Posted by: kathandroger | March 25, 2018

Calm….and Crappy.

Clocks went forward last night, we saw our first swallow a few days ago, and we await the cuckoo. Chiffchaff has been singing his chiffchaff song for a few weeks now, and must surely be getting bored with the monotony of his own voice. The blossom on our nectarine seems to have survived the frost, and the other fruit trees are peeping their buds in the orchard. All is calm and cool at the moment, as we prepare for the oncoming season. My favourite time of the year, when the summer birds arrive and the restrained energy of nature, marking time during the past couple of months, bursts into life. Even a muddy delve into the leaking water pipe and struggling with an old brass fitting didn’t dampen our enthusiasm for the weeks ahead.
But I could not find the long lived toad, Crappy, in the cellar. He has been there for possibly 30 years, and has been showing his age recently. Has he passed to Toad Heaven, I wondered. It would be a great loss to the farm, as he was there with the previous owners, who often ask about him. But yesterday I found him again, looking old and withered. He probably felt the same about me, but said nothing. I was overjoyed to see an old friend and immediately made my way to our vegetable garden to dig him a worm. I think the worms knew I was coming because it took ages to find one. Crappy looked happy with his free meal, but took a long time to devour it. I hope he isn’t becoming anorexic.IMG_3933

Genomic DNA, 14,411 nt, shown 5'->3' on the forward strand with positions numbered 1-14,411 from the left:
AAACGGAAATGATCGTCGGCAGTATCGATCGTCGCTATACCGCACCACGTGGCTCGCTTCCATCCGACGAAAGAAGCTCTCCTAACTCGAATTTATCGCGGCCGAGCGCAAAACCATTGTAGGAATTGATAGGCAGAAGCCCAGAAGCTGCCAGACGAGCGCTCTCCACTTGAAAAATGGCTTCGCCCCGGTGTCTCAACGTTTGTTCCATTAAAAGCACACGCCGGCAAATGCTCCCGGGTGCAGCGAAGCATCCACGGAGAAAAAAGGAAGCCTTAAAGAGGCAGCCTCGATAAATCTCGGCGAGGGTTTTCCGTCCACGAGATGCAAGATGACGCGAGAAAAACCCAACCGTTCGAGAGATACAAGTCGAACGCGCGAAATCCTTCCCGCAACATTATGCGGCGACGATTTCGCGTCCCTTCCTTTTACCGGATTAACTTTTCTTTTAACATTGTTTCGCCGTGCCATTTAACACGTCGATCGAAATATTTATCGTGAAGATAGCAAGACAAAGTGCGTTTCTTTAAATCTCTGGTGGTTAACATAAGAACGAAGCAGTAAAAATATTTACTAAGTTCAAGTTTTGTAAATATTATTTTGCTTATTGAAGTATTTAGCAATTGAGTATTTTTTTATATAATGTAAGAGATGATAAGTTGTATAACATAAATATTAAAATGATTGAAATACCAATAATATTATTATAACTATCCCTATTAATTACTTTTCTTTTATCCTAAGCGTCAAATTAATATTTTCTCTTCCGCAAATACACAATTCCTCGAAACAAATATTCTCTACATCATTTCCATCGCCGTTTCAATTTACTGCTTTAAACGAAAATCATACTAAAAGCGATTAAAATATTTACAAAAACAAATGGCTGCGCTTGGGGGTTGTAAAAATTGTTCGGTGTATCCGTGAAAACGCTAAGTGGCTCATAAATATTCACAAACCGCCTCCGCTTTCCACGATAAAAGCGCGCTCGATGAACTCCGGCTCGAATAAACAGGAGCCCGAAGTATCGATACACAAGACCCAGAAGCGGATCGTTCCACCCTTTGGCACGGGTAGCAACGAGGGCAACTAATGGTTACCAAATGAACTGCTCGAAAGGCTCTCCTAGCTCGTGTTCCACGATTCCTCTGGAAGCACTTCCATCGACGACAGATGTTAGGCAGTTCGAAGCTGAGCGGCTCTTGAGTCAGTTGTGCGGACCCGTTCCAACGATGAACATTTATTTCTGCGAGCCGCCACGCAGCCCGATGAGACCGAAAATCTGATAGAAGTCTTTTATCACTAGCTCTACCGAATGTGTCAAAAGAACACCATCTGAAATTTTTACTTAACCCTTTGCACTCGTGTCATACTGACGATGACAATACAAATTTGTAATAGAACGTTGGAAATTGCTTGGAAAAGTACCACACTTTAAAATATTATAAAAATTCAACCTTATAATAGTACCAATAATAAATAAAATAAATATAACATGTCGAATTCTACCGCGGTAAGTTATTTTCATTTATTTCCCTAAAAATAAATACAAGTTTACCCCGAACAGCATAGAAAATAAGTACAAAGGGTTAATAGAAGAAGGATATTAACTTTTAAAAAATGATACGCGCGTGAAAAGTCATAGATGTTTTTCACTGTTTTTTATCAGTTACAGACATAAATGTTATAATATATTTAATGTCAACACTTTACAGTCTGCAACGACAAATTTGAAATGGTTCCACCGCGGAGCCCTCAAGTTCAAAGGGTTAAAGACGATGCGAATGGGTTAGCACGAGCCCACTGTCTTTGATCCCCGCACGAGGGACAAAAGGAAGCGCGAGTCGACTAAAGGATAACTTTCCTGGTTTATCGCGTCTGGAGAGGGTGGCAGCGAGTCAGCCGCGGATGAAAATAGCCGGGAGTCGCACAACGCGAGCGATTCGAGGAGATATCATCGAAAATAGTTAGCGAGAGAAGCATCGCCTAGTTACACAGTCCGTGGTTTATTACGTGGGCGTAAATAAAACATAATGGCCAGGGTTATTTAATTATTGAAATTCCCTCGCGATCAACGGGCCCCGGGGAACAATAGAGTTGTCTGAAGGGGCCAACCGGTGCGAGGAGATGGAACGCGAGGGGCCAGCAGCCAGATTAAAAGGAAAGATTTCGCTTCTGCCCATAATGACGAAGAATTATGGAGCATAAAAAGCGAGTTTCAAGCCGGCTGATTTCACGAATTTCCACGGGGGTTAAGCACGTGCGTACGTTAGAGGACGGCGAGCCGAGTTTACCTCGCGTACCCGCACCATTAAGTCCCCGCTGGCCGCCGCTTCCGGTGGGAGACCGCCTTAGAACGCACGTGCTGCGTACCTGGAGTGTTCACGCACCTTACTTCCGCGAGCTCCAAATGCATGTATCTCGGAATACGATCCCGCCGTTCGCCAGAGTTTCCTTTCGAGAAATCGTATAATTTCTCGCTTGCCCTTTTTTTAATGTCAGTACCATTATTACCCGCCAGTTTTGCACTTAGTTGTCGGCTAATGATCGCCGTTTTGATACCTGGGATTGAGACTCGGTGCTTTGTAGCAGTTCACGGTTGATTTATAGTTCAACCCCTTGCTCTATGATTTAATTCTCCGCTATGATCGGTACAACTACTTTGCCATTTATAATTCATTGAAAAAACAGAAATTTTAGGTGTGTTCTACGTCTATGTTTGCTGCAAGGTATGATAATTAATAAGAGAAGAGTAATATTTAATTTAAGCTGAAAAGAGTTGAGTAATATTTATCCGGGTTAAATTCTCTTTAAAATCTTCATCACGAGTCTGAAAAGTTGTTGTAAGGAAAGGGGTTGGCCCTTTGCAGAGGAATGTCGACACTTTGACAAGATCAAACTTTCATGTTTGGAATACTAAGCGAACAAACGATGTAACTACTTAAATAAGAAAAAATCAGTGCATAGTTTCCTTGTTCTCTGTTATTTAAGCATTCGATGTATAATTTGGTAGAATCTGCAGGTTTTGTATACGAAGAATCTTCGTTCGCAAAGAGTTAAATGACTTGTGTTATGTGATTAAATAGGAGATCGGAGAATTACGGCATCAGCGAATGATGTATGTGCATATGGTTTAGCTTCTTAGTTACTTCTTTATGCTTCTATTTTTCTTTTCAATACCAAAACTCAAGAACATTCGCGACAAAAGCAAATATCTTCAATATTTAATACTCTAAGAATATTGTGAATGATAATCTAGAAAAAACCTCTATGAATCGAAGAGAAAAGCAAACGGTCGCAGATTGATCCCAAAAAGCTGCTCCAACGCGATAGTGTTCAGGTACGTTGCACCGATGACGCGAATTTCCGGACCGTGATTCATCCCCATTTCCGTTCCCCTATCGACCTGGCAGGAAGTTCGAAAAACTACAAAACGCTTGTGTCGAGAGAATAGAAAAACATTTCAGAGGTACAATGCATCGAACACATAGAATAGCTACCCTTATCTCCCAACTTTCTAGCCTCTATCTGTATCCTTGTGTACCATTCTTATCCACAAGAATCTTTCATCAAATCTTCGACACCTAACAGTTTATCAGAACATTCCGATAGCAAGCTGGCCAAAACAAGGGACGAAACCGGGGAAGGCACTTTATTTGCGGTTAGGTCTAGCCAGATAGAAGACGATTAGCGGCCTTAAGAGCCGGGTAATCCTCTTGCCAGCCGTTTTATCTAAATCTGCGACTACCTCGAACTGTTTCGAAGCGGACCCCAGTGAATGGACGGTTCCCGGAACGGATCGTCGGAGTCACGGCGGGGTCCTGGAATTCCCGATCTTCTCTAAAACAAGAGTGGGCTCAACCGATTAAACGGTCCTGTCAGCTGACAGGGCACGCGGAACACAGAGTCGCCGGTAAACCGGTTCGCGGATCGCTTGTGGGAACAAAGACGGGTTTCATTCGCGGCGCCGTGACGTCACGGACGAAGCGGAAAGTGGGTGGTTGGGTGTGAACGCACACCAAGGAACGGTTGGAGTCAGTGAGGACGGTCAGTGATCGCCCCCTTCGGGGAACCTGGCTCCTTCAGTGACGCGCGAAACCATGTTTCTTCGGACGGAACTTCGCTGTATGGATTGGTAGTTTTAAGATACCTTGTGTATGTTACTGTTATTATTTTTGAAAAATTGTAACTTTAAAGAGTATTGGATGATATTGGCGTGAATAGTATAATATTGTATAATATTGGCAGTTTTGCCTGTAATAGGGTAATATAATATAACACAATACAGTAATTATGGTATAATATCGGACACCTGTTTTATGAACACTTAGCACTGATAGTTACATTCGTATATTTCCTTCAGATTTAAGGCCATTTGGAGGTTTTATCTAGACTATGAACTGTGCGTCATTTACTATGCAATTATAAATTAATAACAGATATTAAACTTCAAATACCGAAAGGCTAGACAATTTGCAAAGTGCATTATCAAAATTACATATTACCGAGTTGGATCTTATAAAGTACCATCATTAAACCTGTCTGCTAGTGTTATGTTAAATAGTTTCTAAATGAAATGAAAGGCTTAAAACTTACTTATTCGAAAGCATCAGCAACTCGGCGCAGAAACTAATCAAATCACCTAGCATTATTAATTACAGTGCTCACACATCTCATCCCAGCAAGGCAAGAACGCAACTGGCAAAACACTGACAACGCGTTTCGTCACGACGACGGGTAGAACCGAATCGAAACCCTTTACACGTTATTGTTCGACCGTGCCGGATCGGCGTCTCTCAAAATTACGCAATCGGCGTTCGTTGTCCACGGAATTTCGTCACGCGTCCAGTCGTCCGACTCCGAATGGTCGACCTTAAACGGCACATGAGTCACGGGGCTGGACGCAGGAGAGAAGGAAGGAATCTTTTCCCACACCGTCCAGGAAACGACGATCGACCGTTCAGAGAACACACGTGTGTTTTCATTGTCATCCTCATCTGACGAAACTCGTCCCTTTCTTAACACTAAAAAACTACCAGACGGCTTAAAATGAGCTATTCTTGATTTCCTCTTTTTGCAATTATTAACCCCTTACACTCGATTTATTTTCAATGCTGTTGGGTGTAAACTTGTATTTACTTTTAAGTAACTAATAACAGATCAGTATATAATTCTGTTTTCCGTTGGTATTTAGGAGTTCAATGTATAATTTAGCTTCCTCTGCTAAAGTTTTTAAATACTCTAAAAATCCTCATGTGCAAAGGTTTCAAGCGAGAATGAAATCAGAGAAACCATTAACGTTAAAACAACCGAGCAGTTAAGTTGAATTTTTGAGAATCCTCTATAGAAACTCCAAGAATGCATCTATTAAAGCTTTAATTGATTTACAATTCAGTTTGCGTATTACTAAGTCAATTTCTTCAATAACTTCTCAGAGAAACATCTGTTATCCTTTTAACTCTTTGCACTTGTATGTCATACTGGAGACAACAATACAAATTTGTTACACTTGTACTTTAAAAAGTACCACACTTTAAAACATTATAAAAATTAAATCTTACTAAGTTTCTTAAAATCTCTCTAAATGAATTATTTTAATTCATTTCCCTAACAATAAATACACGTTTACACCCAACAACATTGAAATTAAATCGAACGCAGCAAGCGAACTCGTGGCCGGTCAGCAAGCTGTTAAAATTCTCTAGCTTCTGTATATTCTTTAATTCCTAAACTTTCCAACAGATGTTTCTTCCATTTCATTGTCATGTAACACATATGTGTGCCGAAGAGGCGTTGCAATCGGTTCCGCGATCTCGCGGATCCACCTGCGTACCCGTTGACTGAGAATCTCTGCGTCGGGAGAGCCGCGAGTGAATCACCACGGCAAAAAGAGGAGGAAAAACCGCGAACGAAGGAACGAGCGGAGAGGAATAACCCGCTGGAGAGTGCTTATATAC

Chickens will eat anything. In the past they have eaten castrated piglet testicles which I threw to them after the adult pigs had refused the offering. But they do have their preferences, and really love old cold spaghetti and other assorted pastas. In view of their Italian dietary preferences, this weeks’ offering was an old pizza. There was no hesitation at all; all six seem to love pizza, and it was soon devoured by the hungry mob.IMG_3935
All this chicken food variation is resulting in an egg glut. Now that those silly medical people have decided that eggs are good for us again, we are becoming egg bound. But the chicks can’t decide which size of egg to lay. The one on the left had no yolk, and the one on the right had two!IMG_3932
But back to the forthcoming springtime. I passed the first open primroses today, and the skylarks are rejoicing in the warmer weather. The silence of the early morning was only perforated by birdsong and crowing of a rampant cockerel in the distance. And how do I know the cockerel is rampant? It was Decker, our own fine looking and insatiable male, easily heard from several fields away. I hope the neighbours like the crowing as much as we do. But time is limited for him: unless we can find a new home he will become “Coq au vin” before the guests arrive.


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